In the coming hours he’d stand as faceless and quiet in the jungle as a fallen tree, and God help his opposite numbers unless they had at least half a squad along, he was a good killer, one of our best.
The rest of his team were gathered outside the tent, set a little apart from the other division units, with its own Lurp-designated latrine and its own exclusive freeze-dry rations, three-star war food, the same chop they sold at Abercrombie & Fitch.
The regular division troops would almost shy off the path when they passed the area on their way to and from the mess tent. No matter how toughened up they became in the war, they still looked innocent compared to the Lurps. When the team had grouped they walked in a file down the hill to the lz across the strip to the perimeter and into the treeline.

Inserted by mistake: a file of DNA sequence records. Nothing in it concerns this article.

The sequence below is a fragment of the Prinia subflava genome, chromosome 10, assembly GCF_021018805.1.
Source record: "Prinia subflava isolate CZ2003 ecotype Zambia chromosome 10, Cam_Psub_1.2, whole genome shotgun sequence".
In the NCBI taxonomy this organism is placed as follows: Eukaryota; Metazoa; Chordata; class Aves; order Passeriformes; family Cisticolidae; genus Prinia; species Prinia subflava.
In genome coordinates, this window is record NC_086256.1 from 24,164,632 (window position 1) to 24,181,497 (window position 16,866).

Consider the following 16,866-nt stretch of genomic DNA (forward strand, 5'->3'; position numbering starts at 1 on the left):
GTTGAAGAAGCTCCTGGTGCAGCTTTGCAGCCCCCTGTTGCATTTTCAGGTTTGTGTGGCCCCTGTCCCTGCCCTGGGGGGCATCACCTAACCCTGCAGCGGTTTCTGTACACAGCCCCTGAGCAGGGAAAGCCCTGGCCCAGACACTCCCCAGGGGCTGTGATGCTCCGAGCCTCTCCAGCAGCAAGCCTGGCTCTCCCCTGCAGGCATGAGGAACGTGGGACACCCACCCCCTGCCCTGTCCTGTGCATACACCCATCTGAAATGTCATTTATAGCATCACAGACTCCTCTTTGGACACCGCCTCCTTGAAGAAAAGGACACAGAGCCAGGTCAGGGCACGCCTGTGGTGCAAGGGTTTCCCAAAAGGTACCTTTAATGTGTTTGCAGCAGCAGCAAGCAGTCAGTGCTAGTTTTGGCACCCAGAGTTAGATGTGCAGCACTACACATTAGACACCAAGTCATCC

I never spoke to him again, but I saw him. When they came back in the next morning he had a prisoner with him, blindfolded and with his elbows bound sharply behind him. The Lurp area would definitely be off limits during the interrogation, and anyway, I was already down at the strip waiting for a helicopter to come and take me out of there.
‘Hey what’re you guys, with the USO? Aw, we thought you was with the USO ’cause your hair’s so long.’ Page took the kid’s picture, I got the words down and Flynn laughed and told him we were the Rolling Stones. The three of us travelled around together for about a month that summer.